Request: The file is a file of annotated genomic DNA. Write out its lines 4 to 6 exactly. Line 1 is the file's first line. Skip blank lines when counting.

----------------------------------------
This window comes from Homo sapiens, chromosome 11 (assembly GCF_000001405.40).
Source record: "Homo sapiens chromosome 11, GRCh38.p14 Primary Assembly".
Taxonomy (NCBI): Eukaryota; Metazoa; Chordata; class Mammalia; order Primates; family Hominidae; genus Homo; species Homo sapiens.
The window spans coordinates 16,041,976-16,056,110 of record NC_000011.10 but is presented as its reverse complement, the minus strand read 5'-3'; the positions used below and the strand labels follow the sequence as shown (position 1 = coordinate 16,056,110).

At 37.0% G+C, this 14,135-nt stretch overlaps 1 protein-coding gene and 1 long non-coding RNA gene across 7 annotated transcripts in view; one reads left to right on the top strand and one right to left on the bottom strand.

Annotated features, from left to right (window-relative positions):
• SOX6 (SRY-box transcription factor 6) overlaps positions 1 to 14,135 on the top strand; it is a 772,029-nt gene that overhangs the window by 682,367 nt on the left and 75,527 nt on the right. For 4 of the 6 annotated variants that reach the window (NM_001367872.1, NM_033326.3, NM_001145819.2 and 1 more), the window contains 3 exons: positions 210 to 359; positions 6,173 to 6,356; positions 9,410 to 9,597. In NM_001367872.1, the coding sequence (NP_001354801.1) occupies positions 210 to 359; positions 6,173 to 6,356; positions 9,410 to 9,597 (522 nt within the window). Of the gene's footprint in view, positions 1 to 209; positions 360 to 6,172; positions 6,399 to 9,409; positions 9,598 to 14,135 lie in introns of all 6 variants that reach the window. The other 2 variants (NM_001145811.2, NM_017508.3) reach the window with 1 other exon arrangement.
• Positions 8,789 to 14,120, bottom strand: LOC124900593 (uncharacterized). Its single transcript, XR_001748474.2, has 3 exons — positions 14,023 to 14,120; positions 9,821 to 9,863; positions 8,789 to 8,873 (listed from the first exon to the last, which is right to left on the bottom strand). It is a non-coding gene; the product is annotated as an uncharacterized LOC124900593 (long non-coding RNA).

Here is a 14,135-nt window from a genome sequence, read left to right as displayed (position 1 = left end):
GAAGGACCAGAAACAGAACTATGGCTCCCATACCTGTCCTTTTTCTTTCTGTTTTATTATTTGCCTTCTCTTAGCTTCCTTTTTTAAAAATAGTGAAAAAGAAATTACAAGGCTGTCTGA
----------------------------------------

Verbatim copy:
The window spans coordinates 16,041,976-16,056,110 of record NC_000011.10 but is presented as its reverse complement, the minus strand read 5'-3'; the positions used below and the strand labels follow the sequence as shown (position 1 = coordinate 16,056,110).

At 37.0% G+C, this 14,135-nt stretch overlaps 1 protein-coding gene and 1 long non-coding RNA gene across 7 annotated transcripts in view; one reads left to right on the top strand and one right to left on the bottom strand.

Annotated features, from left to right (window-relative positions):